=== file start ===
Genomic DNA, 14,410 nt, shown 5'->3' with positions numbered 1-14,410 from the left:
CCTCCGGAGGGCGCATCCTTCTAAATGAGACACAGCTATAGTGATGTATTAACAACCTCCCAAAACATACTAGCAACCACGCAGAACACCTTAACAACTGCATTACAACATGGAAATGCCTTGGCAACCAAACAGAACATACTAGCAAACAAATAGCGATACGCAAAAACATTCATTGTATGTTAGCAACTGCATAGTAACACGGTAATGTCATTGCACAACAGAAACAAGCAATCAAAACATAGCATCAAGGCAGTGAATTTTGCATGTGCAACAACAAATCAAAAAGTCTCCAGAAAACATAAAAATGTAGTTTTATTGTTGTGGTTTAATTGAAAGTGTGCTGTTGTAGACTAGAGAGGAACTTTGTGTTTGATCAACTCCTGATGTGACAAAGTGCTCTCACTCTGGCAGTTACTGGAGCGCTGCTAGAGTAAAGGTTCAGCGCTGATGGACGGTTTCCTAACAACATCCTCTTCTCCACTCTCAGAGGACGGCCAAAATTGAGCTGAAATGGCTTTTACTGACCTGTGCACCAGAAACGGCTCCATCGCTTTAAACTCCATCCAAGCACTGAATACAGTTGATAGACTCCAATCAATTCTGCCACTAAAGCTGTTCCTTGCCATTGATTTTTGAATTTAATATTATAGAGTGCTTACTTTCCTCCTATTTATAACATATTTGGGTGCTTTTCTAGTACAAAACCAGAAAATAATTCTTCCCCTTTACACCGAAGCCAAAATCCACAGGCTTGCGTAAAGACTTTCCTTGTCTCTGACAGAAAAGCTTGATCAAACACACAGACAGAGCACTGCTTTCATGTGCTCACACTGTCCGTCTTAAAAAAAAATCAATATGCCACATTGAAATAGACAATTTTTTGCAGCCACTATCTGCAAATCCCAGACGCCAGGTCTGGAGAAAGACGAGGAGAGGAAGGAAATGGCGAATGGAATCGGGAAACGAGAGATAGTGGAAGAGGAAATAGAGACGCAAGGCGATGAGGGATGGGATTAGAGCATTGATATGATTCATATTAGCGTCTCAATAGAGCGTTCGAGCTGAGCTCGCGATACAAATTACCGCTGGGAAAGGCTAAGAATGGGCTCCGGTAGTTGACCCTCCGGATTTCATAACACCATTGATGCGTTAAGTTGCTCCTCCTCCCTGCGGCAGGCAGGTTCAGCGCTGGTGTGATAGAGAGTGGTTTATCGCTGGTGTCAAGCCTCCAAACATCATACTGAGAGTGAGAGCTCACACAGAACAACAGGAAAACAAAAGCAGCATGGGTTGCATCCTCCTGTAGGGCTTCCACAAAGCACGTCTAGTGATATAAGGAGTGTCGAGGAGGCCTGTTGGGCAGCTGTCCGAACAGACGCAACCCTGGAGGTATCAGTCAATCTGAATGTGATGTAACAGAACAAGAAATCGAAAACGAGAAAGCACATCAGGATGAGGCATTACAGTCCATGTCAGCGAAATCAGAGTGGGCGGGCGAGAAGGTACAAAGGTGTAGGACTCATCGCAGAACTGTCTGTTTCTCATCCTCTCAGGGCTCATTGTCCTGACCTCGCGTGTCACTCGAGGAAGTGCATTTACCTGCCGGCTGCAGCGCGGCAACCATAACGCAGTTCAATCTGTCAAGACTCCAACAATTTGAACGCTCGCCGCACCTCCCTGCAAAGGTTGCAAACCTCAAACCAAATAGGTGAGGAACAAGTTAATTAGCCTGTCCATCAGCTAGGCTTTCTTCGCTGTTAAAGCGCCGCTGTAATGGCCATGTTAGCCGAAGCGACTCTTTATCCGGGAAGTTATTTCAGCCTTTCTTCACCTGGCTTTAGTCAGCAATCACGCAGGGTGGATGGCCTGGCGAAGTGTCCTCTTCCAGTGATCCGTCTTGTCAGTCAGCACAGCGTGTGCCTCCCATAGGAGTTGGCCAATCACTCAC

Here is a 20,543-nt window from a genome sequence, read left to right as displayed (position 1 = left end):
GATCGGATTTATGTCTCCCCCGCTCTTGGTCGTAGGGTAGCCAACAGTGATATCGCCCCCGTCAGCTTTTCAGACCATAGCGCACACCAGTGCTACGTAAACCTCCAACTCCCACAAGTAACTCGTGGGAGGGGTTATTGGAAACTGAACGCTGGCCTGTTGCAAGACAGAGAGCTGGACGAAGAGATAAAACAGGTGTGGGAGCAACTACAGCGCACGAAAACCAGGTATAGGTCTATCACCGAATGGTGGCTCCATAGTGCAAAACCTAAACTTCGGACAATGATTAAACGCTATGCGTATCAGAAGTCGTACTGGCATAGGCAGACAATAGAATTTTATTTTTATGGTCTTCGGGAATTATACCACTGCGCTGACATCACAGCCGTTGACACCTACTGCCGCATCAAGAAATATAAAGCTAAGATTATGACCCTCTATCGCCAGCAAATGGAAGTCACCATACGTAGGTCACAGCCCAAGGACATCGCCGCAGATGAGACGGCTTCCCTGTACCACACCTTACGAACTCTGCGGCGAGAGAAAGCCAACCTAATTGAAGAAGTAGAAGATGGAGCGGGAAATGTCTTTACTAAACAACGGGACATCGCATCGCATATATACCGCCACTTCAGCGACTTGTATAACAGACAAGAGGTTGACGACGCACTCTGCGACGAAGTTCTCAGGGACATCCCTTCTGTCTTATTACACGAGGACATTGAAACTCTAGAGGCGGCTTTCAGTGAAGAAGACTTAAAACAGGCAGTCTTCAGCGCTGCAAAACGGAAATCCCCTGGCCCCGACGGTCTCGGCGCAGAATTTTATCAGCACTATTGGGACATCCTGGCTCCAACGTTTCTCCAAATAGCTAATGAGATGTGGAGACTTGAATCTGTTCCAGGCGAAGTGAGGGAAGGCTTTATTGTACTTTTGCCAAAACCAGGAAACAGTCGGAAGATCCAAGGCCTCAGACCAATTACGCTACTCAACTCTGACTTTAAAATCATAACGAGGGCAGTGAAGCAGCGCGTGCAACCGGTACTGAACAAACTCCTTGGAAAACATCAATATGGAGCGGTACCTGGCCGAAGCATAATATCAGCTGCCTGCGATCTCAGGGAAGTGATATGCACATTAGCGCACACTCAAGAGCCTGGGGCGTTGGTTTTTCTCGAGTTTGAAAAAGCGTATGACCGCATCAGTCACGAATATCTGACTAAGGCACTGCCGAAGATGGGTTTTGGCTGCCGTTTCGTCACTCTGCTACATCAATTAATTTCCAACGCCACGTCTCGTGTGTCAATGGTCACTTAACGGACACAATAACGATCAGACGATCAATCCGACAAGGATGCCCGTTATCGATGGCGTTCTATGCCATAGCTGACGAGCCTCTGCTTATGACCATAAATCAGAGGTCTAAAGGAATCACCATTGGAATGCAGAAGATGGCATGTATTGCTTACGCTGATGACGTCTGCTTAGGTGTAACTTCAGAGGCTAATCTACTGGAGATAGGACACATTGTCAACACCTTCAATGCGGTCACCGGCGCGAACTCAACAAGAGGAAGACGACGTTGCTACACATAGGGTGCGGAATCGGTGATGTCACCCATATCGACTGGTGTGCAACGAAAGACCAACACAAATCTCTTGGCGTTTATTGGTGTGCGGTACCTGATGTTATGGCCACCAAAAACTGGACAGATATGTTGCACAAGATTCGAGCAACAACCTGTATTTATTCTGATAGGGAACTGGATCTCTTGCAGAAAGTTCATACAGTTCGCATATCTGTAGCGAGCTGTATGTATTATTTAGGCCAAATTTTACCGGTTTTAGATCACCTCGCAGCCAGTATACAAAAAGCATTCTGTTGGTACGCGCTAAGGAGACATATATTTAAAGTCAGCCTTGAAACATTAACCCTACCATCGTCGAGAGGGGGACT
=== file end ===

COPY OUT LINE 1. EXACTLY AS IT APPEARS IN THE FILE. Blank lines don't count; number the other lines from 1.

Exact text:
Genomic DNA, 14,410 nt, shown 5'->3' with positions numbered 1-14,410 from the left: